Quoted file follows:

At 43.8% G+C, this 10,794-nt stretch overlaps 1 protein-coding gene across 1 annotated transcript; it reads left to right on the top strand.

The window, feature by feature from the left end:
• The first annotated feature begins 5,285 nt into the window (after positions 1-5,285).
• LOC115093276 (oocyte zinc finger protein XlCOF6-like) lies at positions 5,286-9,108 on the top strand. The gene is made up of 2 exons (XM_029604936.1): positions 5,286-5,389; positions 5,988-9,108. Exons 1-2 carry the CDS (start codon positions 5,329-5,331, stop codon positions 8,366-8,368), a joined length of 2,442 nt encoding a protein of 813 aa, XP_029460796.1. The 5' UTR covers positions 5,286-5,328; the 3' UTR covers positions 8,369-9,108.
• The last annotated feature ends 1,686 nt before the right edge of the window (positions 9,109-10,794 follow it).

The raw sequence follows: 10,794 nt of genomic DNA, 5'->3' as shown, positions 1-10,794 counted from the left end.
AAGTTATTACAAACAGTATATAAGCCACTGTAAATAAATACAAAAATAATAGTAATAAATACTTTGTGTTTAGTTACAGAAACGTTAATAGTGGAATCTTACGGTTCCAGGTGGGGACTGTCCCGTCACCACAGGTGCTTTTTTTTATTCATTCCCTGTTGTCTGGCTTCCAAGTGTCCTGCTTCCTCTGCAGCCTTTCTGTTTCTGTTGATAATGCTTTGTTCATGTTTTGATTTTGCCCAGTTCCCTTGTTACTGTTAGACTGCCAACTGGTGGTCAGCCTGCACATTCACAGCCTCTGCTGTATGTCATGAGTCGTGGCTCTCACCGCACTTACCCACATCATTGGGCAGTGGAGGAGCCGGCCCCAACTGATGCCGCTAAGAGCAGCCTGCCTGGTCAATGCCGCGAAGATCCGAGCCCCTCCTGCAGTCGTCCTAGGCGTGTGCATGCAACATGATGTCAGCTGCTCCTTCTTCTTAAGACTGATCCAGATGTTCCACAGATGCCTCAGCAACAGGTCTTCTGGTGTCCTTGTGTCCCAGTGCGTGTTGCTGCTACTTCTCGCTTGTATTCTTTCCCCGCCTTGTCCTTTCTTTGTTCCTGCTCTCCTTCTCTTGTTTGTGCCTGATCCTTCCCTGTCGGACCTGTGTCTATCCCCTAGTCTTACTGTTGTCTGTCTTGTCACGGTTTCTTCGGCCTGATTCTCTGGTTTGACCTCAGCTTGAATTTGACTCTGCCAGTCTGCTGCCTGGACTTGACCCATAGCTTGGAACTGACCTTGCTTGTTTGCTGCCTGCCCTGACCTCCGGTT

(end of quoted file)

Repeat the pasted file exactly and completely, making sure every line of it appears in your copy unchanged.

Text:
At 43.8% G+C, this 10,794-nt stretch overlaps 1 protein-coding gene across 1 annotated transcript; it reads left to right on the top strand.

The window, feature by feature from the left end:
• The first annotated feature begins 5,285 nt into the window (after positions 1-5,285).
• LOC115093276 (oocyte zinc finger protein XlCOF6-like) lies at positions 5,286-9,108 on the top strand. The gene is made up of 2 exons (XM_029604936.1): positions 5,286-5,389; positions 5,988-9,108. Exons 1-2 carry the CDS (start codon positions 5,329-5,331, stop codon positions 8,366-8,368), a joined length of 2,442 nt encoding a protein of 813 aa, XP_029460796.1. The 5' UTR covers positions 5,286-5,328; the 3' UTR covers positions 8,369-9,108.
• The last annotated feature ends 1,686 nt before the right edge of the window (positions 9,109-10,794 follow it).

The raw sequence follows: 10,794 nt of genomic DNA, 5'->3' as shown, positions 1-10,794 counted from the left end.
AAGTTATTACAAACAGTATATAAGCCACTGTAAATAAATACAAAAATAATAGTAATAAATACTTTGTGTTTAGTTACAGAAACGTTAATAGTGGAATCTTACGGTTCCAGGTGGGGACTGTCCCGTCACCACAGGTGCTTTTTTTTATTCATTCCCTGTTGTCTGGCTTCCAAGTGTCCTGCTTCCTCTGCAGCCTTTCTGTTTCTGTTGATAATGCTTTGTTCATGTTTTGATTTTGCCCAGTTCCCTTGTTACTGTTAGACTGCCAACTGGTGGTCAGCCTGCACATTCACAGCCTCTGCTGTATGTCATGAGTCGTGGCTCTCACCGCACTTACCCACATCATTGGGCAGTGGAGGAGCCGGCCCCAACTGATGCCGCTAAGAGCAGCCTGCCTGGTCAATGCCGCGAAGATCCGAGCCCCTCCTGCAGTCGTCCTAGGCGTGTGCATGCAACATGATGTCAGCTGCTCCTTCTTCTTAAGACTGATCCAGATGTTCCACAGATGCCTCAGCAACAGGTCTTCTGGTGTCCTTGTGTCCCAGTGCGTGTTGCTGCTACTTCTCGCTTGTATTCTTTCCCCGCCTTGTCCTTTCTTTGTTCCTGCTCTCCTTCTCTTGTTTGTGCCTGATCCTTCCCTGTCGGACCTGTGTCTATCCCCTAGTCTTACTGTTGTCTGTCTTGTCACGGTTTCTTCGGCCTGATTCTCTGGTTTGACCTCAGCTTGAATTTGACTCTGCCAGTCTGCTGCCTGGACTTGACCCATAGCTTGGAACTGACCTTGCTTGTTTGCTGCCTGCCCTGACCTCCGGTT